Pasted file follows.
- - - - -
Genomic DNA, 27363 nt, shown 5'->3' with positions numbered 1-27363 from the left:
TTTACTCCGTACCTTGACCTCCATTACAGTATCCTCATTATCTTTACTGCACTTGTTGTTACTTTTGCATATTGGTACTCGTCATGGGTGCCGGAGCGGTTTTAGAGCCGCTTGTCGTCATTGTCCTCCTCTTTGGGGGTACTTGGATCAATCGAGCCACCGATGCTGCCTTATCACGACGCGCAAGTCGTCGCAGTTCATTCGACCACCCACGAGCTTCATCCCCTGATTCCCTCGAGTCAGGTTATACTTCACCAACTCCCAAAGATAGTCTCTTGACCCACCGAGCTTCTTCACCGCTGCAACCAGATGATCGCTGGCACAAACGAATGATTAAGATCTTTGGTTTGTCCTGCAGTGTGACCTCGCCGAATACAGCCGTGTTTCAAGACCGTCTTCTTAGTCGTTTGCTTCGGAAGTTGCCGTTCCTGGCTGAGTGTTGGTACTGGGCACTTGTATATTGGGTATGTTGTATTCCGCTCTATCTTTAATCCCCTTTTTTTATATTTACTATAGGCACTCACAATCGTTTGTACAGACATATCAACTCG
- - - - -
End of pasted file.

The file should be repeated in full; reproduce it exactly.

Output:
Genomic DNA, 27363 nt, shown 5'->3' with positions numbered 1-27363 from the left:
TTTACTCCGTACCTTGACCTCCATTACAGTATCCTCATTATCTTTACTGCACTTGTTGTTACTTTTGCATATTGGTACTCGTCATGGGTGCCGGAGCGGTTTTAGAGCCGCTTGTCGTCATTGTCCTCCTCTTTGGGGGTACTTGGATCAATCGAGCCACCGATGCTGCCTTATCACGACGCGCAAGTCGTCGCAGTTCATTCGACCACCCACGAGCTTCATCCCCTGATTCCCTCGAGTCAGGTTATACTTCACCAACTCCCAAAGATAGTCTCTTGACCCACCGAGCTTCTTCACCGCTGCAACCAGATGATCGCTGGCACAAACGAATGATTAAGATCTTTGGTTTGTCCTGCAGTGTGACCTCGCCGAATACAGCCGTGTTTCAAGACCGTCTTCTTAGTCGTTTGCTTCGGAAGTTGCCGTTCCTGGCTGAGTGTTGGTACTGGGCACTTGTATATTGGGTATGTTGTATTCCGCTCTATCTTTAATCCCCTTTTTTTATATTTACTATAGGCACTCACAATCGTTTGTACAGACATATCAACTCG